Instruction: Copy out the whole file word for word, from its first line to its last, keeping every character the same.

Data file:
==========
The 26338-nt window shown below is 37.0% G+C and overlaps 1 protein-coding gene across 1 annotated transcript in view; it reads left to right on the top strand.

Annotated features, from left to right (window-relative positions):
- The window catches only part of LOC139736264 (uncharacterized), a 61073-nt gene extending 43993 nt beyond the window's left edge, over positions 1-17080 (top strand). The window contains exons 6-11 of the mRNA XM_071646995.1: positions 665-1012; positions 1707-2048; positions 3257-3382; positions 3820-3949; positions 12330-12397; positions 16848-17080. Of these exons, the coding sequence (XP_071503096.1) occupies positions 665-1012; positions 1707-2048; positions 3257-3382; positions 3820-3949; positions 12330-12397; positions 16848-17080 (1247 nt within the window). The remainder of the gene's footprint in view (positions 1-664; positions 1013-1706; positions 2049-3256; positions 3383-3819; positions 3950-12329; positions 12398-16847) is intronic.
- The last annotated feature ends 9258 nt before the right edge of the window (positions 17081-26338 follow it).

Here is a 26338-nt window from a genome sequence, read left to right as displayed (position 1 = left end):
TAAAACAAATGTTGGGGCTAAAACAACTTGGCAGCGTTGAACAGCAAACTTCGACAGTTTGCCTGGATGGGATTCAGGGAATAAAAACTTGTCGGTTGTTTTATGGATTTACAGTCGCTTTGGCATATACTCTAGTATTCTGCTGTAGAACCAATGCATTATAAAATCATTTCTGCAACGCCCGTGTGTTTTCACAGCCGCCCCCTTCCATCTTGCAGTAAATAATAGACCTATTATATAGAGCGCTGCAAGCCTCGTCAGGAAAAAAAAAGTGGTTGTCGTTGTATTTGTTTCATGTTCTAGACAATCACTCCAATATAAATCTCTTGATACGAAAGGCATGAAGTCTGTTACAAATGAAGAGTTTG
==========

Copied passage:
The 26338-nt window shown below is 37.0% G+C and overlaps 1 protein-coding gene across 1 annotated transcript in view; it reads left to right on the top strand.

Annotated features, from left to right (window-relative positions):
- The window catches only part of LOC139736264 (uncharacterized), a 61073-nt gene extending 43993 nt beyond the window's left edge, over positions 1-17080 (top strand). The window contains exons 6-11 of the mRNA XM_071646995.1: positions 665-1012; positions 1707-2048; positions 3257-3382; positions 3820-3949; positions 12330-12397; positions 16848-17080. Of these exons, the coding sequence (XP_071503096.1) occupies positions 665-1012; positions 1707-2048; positions 3257-3382; positions 3820-3949; positions 12330-12397; positions 16848-17080 (1247 nt within the window). The remainder of the gene's footprint in view (positions 1-664; positions 1013-1706; positions 2049-3256; positions 3383-3819; positions 3950-12329; positions 12398-16847) is intronic.
- The last annotated feature ends 9258 nt before the right edge of the window (positions 17081-26338 follow it).

Here is a 26338-nt window from a genome sequence, read left to right as displayed (position 1 = left end):
TAAAACAAATGTTGGGGCTAAAACAACTTGGCAGCGTTGAACAGCAAACTTCGACAGTTTGCCTGGATGGGATTCAGGGAATAAAAACTTGTCGGTTGTTTTATGGATTTACAGTCGCTTTGGCATATACTCTAGTATTCTGCTGTAGAACCAATGCATTATAAAATCATTTCTGCAACGCCCGTGTGTTTTCACAGCCGCCCCCTTCCATCTTGCAGTAAATAATAGACCTATTATATAGAGCGCTGCAAGCCTCGTCAGGAAAAAAAAAGTGGTTGTCGTTGTATTTGTTTCATGTTCTAGACAATCACTCCAATATAAATCTCTTGATACGAAAGGCATGAAGTCTGTTACAAATGAAGAGTTTG